By Topic

Magnetic coil design considerations for functional magnetic stimulation

Sign In

Cookies must be enabled to login.After enabling cookies , please use refresh or reload or ctrl+f5 on the browser for the login options.

Formats Non-Member Member
$31 $13
Learn how you can qualify for the best price for this item!
Become an IEEE Member or Subscribe to
IEEE Xplore for exclusive pricing!
close button

puzzle piece

IEEE membership options for an individual and IEEE Xplore subscriptions for an organization offer the most affordable access to essential journal articles, conference papers, standards, eBooks, and eLearning courses.

Learn more about:

IEEE membership

IEEE Xplore subscriptions

3 Author(s)
Lin, V.W.-H. ; Sch. of Med., California Univ., Irvine, CA, USA ; Hsiao, I.N. ; Dhaka, V.

Our studies have demonstrated effective stimulation of the bladder, bowel, and expiratory muscles in patients with spinal cord injury using functional magnetic stimulation, However, one limitation of the magnetic coils (MC) is related to their inability to specifically stimulate the target tissue without activation of surrounding tissue. The primary goal of this study was to determine the governing parameters in the MC design, such as coil configuration, diameter, and number of turns in one loop of the coil. By varying these parameters, our approach was to design, construct, and evaluate the induced electric field distributions of two sets of novel MC's. Based on the slinky coil design, the first set of coils was constructed to compare their abilities in generating induced electric fields for focal nerve excitation. The second set of coils was built to determine the effect that changes in two parameters, coil diameter and number of turns in one loop, had on field penetration. The results showed that the slinky coil design produced more focalized stimulation when compared to the planar round coils. The primary-to-secondary peak ratios of the induced electric field from slinky 1 to 5 were 1.00, 2.20, 2.85, 2.62, and 3.53. We also determined that coils with larger diameters had better penetration than those with smaller diameters. Coils with less number of turns in one loop had higher initial field strengths; when compared to coils that had more turns per loop, initial field strengths remained higher as distance from the coil increased. In our attempt to customize MC design according to each functional magnetic stimulation application and patients of different sizes, the parameters of MC explored in this study may facilitate designing an optimal MC for a certain clinical application.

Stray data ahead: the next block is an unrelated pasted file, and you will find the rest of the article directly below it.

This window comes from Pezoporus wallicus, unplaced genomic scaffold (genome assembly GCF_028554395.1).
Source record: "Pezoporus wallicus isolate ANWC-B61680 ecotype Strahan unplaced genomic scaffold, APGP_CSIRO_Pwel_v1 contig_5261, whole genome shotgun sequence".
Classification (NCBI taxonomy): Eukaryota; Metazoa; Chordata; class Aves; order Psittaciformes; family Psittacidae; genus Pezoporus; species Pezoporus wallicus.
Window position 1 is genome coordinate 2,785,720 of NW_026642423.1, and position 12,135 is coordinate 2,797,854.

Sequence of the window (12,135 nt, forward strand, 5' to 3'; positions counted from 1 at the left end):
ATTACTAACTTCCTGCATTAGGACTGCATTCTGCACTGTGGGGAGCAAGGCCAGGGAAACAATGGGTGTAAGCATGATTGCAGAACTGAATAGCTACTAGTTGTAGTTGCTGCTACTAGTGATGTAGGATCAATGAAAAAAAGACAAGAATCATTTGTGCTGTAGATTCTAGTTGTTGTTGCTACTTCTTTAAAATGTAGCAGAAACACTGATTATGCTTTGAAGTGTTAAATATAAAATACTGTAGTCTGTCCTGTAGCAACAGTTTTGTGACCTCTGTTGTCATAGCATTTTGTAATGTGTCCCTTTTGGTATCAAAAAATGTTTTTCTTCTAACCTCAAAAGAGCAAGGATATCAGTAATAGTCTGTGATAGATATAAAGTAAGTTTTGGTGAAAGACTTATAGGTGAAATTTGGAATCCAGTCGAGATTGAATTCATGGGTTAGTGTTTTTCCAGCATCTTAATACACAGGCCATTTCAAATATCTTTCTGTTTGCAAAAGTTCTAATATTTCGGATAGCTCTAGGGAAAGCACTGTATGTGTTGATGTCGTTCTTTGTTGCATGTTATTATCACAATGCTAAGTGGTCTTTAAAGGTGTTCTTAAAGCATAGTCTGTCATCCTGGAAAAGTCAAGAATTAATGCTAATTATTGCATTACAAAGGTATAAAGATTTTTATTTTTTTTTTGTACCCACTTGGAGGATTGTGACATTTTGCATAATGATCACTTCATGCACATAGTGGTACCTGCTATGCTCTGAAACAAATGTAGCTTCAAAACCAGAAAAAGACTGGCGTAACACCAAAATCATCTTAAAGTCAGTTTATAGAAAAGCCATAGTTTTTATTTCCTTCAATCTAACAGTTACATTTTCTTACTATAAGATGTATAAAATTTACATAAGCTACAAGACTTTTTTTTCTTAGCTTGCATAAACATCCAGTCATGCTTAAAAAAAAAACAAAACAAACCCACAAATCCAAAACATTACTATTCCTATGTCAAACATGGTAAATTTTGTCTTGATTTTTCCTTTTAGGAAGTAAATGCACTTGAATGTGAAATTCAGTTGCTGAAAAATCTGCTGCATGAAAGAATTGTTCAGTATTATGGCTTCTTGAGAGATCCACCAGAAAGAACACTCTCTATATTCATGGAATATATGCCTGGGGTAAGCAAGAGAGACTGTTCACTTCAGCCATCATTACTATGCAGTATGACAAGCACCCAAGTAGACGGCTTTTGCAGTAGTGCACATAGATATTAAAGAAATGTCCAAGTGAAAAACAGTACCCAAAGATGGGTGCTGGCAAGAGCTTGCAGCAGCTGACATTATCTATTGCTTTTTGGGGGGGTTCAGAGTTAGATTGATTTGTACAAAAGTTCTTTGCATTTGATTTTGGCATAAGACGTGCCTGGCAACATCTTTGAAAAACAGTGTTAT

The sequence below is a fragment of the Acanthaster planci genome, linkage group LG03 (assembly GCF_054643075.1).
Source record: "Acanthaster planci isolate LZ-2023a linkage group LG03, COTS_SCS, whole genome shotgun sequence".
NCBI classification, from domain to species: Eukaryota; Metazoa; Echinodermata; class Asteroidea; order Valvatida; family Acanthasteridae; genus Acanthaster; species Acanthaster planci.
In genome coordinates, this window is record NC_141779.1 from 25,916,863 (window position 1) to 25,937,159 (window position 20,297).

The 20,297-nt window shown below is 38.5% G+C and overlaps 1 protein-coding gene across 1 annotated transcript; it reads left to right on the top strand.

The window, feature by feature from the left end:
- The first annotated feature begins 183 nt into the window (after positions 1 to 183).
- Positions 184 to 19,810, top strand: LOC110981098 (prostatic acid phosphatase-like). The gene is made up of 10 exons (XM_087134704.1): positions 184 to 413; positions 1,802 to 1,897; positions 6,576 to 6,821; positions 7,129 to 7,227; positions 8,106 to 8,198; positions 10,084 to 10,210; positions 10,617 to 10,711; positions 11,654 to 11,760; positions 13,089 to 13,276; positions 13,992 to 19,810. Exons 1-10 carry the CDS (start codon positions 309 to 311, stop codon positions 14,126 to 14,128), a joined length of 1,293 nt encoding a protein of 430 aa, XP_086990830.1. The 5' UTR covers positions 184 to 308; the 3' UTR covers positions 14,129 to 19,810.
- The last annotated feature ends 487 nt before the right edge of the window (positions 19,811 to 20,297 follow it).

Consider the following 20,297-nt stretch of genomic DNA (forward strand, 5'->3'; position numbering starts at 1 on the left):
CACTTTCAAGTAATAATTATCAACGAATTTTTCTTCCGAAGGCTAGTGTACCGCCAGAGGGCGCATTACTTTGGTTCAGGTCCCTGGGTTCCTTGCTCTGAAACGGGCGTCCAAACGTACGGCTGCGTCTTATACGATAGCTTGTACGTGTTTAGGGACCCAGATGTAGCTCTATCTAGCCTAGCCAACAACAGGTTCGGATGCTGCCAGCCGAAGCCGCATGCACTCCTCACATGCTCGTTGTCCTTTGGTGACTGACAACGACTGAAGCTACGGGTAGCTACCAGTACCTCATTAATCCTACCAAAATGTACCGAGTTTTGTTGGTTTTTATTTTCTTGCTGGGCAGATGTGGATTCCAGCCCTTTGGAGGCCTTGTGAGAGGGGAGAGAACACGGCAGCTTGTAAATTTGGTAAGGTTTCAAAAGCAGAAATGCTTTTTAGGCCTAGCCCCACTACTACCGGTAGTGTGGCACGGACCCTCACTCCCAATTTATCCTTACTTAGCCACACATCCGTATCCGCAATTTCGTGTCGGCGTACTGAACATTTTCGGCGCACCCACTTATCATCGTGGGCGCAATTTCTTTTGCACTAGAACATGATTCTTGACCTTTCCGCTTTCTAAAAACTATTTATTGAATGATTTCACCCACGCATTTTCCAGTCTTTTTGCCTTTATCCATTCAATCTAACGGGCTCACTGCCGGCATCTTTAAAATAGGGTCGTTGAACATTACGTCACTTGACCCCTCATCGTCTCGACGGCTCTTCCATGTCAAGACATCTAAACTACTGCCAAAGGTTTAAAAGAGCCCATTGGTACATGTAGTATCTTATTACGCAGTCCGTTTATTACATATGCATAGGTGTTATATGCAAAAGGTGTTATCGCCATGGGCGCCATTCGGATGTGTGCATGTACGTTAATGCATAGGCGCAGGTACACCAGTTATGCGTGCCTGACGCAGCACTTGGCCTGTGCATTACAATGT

Published in:

Biomedical Engineering, IEEE Transactions on  (Volume:47 ,  Issue: 5 )